I am working with some malware samples and I need to determine if one of them is primarily composed of 32-bit Intel Code. This would seem easy as I can just check the metadata describing it as a 32-bit executable. However, my instructor said that does not suffice.

How can I determine if this binary is primarily 32-bit Intel code without involving simply the metadata. I have a suite of tools at my disposal such as IDA-Pro, PEView, etc etc.

  • This is a pretty broad question, for what purpose do you need to determine if a binary is composed of mostly 32-bit code? composed of 32-bit code compared to what, 64-bit code? data? Voting to close as this question is too vague – NirIzr Jan 29 '18 at 2:35
  • Check the opcodes, and see if if they correspond to x86 or x64 instructions? – Dominik Antal Jan 29 '18 at 11:20
  • The purpose was to determine if the code was primarily 32-bit code versus say python scripts. I was able to use some of the tools available to determine the composition. – Midge_Mong Jan 29 '18 at 16:15

what you mean by metadata
do you mean the details in header that denotes machine

:\>dumpbin /headers .\x64\x64dbg.exe | grep -i machine
            8664 machine (x64)

:\>dumpbin /headers .\x32\x32dbg.exe | grep -i machine
             14C machine (x86)
                   32 bit word machine

if you can't use it then can you disassemble the binary
if yes you can look for x64 register usage
if you find some registers like rax rbx etc then it is probably 64 bit else 32 bit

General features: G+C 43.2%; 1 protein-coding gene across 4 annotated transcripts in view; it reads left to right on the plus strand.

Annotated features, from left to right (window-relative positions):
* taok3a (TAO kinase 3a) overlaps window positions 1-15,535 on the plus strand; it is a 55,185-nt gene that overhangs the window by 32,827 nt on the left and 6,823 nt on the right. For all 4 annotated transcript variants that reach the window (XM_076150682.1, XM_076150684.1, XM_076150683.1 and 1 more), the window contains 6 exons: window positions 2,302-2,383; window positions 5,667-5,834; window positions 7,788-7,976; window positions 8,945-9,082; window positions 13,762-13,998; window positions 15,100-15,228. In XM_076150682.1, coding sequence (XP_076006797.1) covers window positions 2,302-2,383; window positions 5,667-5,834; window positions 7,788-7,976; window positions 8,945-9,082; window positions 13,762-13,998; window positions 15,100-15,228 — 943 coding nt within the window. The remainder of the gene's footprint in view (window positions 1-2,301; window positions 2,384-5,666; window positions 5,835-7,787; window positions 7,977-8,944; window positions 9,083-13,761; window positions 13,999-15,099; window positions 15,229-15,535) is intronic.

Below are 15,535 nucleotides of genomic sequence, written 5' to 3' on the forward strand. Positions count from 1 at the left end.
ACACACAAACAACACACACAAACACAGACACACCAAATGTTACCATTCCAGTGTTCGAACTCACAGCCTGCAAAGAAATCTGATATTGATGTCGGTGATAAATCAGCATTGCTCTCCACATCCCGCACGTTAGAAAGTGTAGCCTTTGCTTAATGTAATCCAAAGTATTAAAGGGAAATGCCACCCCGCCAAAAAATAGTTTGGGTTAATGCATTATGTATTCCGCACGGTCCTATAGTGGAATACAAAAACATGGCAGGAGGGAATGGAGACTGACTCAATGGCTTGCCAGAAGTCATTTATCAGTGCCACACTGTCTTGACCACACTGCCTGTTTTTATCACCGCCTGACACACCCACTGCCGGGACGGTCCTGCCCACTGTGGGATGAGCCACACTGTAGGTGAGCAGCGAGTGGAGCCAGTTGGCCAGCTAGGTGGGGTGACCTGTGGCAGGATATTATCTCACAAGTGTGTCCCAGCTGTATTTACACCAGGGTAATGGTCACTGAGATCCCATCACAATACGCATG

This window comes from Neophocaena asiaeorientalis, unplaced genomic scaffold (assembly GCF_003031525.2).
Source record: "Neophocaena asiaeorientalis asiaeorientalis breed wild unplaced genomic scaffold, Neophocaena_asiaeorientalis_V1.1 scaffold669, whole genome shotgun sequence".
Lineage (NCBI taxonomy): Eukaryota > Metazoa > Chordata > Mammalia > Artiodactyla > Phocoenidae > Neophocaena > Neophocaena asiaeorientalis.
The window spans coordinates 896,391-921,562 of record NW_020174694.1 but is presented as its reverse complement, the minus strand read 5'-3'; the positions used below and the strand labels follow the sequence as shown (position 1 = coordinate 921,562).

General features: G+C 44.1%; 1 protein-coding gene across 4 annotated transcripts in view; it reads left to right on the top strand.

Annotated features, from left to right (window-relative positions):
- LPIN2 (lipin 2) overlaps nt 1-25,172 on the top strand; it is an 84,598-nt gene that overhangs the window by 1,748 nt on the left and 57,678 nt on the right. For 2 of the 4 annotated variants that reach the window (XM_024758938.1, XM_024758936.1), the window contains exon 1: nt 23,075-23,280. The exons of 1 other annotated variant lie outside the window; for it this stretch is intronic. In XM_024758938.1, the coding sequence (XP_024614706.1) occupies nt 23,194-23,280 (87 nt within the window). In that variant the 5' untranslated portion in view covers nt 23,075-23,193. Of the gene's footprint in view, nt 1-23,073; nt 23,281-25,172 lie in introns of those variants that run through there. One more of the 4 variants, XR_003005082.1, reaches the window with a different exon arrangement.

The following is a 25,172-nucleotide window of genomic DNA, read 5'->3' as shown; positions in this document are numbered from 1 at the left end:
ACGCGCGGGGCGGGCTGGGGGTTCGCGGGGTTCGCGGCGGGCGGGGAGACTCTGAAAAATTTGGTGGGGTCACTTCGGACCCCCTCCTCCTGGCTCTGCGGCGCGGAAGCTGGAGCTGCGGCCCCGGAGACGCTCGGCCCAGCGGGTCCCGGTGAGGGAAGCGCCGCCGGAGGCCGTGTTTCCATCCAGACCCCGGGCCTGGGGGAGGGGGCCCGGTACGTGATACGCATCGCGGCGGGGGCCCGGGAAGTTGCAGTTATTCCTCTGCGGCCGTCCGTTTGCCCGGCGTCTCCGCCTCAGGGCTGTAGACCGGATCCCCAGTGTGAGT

:\>dumpbin /disasm x32\x32dbg.exe | grep -ic "r.x"

:\>dumpbin /disasm x64\x64dbg.exe | grep -ic "r.x"


or you can check the reloc section if it has a highlow reloc it is possibly 32 bit
and a DIR64 reloc indicates a 64 bit exe

:\>dumpbin /relocations /nologo x32\x32dbg.exe | grep -A 2 -i rva
    1000 RVA,       E0 SizeOfBlock
       1  HIGHLOW            00402A00
      11  HIGHLOW            00402A10
    2000 RVA,      148 SizeOfBlock
       2  HIGHLOW            0040308C
       8  HIGHLOW            00403090
    3000 RVA,       C8 SizeOfBlock
     140  HIGHLOW            00402229
     144  HIGHLOW            00401000
    5000 RVA,       18 SizeOfBlock
       0  HIGHLOW            00403438
       4  HIGHLOW            0040346C

:\>dumpbin /relocations /nologo x64\x64dbg.exe | grep -A 2 -i rva
    3000 RVA,       58 SizeOfBlock
     278  DIR64      00000001400023DC
     280  DIR64      0000000140001000
    5000 RVA,       18 SizeOfBlock
       0  DIR64      0000000140003630
       8  DIR64      0000000140003680
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A simple way would be to open up the executable in IDA and look at the navigation bar. If most of it is blue or brownish red, rather than gray or brownish yellow then the executable contains mostly code.

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